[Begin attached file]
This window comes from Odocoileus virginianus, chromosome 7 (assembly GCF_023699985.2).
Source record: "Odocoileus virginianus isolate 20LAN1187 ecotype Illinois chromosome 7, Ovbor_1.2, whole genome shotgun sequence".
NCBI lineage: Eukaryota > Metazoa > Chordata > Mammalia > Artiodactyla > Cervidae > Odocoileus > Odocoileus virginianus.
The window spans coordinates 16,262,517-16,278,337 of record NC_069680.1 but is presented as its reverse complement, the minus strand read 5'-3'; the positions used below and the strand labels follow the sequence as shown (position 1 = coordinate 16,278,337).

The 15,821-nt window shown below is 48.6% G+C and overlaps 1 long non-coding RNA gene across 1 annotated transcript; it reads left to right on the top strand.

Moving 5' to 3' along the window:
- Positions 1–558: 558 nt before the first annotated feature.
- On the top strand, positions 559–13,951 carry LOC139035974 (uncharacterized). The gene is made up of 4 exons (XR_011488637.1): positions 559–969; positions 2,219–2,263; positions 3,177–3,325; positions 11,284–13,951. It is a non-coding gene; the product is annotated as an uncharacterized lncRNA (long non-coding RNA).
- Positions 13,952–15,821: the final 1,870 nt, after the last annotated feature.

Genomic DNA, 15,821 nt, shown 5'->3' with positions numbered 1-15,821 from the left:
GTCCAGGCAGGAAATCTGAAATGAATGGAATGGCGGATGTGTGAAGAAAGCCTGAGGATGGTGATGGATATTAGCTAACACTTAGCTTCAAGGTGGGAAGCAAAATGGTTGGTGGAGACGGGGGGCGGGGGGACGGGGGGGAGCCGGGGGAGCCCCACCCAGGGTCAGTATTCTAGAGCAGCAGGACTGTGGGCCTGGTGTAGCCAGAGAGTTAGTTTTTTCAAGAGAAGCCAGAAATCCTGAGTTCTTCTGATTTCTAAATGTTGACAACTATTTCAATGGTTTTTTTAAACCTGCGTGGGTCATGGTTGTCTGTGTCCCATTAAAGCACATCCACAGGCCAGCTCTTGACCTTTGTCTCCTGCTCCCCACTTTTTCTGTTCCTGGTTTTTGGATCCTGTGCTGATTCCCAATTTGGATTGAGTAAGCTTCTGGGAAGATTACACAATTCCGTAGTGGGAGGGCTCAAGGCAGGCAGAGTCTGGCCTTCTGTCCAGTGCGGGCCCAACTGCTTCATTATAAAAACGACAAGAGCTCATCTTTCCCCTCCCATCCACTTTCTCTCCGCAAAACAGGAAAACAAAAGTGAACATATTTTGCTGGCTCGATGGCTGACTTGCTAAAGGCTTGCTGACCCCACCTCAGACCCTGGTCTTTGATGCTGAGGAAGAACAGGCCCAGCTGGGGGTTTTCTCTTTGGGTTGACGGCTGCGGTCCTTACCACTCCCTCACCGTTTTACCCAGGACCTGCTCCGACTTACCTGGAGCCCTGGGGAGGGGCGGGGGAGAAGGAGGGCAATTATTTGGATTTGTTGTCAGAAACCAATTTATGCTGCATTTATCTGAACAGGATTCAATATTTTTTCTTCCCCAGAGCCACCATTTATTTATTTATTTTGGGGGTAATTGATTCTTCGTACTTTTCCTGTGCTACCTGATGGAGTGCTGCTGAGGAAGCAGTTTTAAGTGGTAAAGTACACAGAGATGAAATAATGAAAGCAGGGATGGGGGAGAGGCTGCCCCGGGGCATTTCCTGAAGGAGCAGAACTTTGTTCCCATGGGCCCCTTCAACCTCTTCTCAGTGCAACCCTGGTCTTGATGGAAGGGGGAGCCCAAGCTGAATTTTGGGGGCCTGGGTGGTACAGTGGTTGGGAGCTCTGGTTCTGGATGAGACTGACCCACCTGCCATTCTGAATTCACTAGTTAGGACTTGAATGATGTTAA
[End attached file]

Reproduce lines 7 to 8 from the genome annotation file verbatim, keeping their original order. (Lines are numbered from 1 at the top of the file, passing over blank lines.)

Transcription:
- Positions 1–558: 558 nt before the first annotated feature.
- On the top strand, positions 559–13,951 carry LOC139035974 (uncharacterized). The gene is made up of 4 exons (XR_011488637.1): positions 559–969; positions 2,219–2,263; positions 3,177–3,325; positions 11,284–13,951. It is a non-coding gene; the product is annotated as an uncharacterized lncRNA (long non-coding RNA).